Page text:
Long Island City Hit by an Epidemic of Organic Dry Cleaners and Polyethylene Terephthlate Bags
March 2, 2013 by
In the midst of all the familiar rumbling noise of subway cars, the honks of vehicles stuck in the traffic, the tall buildings, and shops right at the base of Crescent Street near QueensboroBridge in Long IslandCity, is a neighborhood that has gradually transformed over the past four decades. The change is so evident from the list of services provided by an age-old dry cleaner on the street. Organic dry cleaning offered by the dry cleaner at the request of the people in the neighborhood shows how the neighborhood is leaning towards environmentalism.
A Step Beyond Organic Dry Cleaners
There have been small localities that believe in organic food, and organic methods of farming. However, Packard Square Cleaners is situated in a neighborhood that has advanced to a stage way beyond consuming organic food. Over a decade ago, dry cleaners in the nation began to diverge from using chemicals, and moved towards the concept of natural dry cleaning. However, this spirit has spread from Manhattan to Brooklyn, from the shops of dry cleaners to butchers.
Traditional dry cleaning does not use water in the process of cleaning clothes as it utilizes perc (perchloroethylene). This chemical is assumed to be carcinogenic and thus dry cleaners have begun delving into different alternatives. Methods of using liquefied carbon dioxide or silicone, hydrocarbons, etc. have been considered as possible alternatives but each has its own problems.
The residents of Queens became concerned about their health and the various dry cleaning options. Thus, they began to request for organic or green dry cleaning due to which Packard Square Cleaners re-branded their services. There is no evidence of whether the alternatives involved are indeed organic, but the change in mentality has proved that people are concerned about chemicals.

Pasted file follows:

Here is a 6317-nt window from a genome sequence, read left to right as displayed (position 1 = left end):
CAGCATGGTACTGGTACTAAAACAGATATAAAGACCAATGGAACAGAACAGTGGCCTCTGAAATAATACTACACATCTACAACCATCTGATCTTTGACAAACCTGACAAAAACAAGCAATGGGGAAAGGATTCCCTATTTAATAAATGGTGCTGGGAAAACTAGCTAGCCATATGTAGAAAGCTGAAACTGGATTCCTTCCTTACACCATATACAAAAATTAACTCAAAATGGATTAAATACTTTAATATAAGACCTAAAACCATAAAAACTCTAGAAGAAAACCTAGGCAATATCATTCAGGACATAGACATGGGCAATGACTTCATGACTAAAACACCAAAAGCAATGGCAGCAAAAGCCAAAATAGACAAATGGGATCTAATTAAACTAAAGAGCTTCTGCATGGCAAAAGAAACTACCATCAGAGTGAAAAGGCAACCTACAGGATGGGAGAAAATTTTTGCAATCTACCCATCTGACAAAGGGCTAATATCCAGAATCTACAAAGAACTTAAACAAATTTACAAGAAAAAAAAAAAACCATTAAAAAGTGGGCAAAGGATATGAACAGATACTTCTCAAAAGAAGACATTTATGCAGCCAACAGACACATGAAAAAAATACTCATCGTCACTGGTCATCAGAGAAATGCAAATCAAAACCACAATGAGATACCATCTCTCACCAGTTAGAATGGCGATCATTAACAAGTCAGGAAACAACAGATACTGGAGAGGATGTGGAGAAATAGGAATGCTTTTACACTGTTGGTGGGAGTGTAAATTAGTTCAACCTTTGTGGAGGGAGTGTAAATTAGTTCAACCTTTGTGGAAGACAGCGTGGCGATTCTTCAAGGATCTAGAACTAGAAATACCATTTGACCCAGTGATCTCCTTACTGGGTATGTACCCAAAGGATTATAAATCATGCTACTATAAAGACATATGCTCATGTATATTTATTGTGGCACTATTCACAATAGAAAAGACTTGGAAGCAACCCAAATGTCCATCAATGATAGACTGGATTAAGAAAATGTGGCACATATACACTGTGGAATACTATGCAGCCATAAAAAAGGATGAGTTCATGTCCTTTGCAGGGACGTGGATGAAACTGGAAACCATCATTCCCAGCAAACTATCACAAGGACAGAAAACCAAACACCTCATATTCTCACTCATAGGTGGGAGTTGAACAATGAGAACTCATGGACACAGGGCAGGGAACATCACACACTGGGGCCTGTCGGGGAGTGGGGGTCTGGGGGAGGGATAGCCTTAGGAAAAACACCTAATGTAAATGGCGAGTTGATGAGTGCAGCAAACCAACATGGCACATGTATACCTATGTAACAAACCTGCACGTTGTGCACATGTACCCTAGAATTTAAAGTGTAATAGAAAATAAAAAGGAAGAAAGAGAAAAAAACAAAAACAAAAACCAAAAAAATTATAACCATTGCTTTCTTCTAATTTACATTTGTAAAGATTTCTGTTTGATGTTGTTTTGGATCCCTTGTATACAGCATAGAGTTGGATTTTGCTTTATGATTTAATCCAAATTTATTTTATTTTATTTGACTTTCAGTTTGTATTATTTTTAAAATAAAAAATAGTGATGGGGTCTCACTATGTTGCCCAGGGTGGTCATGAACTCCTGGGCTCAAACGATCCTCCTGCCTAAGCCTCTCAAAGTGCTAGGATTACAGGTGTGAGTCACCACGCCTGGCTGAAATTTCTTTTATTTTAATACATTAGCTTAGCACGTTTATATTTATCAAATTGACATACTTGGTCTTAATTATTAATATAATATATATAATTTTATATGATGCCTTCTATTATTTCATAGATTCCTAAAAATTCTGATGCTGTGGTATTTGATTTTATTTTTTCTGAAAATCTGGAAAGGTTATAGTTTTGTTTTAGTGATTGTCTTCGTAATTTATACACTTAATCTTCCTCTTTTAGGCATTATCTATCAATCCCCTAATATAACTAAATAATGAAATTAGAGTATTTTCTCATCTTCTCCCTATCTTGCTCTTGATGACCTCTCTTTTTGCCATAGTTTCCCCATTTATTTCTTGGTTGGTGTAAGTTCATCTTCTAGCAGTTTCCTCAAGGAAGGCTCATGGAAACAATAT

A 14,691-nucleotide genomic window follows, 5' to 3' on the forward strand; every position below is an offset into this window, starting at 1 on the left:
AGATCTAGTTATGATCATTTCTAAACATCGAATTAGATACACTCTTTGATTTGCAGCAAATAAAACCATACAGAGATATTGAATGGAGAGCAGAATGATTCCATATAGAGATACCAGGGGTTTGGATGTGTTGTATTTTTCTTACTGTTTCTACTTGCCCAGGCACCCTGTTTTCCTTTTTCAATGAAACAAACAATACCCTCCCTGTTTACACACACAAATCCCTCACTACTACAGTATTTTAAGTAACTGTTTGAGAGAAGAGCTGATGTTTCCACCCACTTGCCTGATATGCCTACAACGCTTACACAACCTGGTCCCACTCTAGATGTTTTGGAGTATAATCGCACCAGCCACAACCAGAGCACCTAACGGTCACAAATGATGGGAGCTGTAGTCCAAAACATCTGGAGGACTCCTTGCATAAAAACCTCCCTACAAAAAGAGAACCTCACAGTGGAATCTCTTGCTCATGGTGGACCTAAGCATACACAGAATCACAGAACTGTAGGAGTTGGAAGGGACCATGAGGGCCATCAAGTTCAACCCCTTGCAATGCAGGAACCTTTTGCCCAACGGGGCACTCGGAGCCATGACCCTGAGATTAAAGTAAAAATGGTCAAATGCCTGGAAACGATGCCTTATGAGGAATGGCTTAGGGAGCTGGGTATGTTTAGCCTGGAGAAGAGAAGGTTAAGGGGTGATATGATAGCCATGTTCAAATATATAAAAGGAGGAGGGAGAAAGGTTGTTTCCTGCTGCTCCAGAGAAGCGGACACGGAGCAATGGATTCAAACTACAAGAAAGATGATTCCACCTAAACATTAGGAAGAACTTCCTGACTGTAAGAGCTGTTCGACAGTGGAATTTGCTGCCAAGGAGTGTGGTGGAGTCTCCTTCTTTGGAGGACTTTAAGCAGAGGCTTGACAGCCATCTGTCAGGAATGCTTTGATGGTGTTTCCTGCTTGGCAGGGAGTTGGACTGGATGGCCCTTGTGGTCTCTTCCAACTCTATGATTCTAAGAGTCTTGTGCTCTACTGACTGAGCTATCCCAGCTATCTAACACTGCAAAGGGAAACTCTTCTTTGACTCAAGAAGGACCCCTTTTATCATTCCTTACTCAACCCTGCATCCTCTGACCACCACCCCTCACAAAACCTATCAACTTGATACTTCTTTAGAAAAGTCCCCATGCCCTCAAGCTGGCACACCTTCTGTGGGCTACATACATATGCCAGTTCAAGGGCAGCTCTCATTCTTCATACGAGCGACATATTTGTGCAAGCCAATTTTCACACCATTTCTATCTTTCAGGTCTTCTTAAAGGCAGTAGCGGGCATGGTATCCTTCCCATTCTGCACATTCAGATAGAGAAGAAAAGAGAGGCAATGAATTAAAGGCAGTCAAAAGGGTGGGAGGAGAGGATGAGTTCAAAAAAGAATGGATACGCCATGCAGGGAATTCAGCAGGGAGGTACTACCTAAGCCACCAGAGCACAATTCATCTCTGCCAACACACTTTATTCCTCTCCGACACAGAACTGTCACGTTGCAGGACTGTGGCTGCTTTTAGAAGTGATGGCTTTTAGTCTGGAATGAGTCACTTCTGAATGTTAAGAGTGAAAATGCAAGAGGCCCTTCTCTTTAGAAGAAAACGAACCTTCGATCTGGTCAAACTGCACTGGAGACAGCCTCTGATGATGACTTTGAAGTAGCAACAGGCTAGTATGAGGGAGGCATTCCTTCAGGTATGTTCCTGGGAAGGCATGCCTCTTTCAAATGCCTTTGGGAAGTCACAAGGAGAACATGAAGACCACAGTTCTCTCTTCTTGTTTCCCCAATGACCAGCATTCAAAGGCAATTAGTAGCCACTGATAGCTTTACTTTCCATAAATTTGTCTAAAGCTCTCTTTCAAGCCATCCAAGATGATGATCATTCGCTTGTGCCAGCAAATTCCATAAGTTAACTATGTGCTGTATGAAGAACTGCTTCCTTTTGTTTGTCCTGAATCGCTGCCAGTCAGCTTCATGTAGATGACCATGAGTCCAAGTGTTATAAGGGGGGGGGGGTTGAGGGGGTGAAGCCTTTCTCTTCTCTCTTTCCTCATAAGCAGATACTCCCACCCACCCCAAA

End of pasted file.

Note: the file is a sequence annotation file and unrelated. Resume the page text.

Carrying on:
There are many green dry cleaners popping up everywhere in the nation with not much information about their organic methods. A bill passed by Councilwoman, Jessica Lappin, was intended to obligate all dry cleaners to meet well-defined criteria in order to be certified as organic dry cleaners. If the system is regulated, the services can meet the needs of the concerned people.
Saying ‘yes’ to Polyethylene Terephthalate Bags
A neighborhood that is concerned about its health and clothes would surely be concerned about the environment. The ideology about caring for the environment and avoiding harsh chemicals transforms the entire thought process of people, making them sensitive to their ecosystem. While avoiding perc, it is also important to avoid plastics that pollute the environment, and switch to Polyethylene Terephthalate bags that are a safer option for humans, animals, and the environment itself.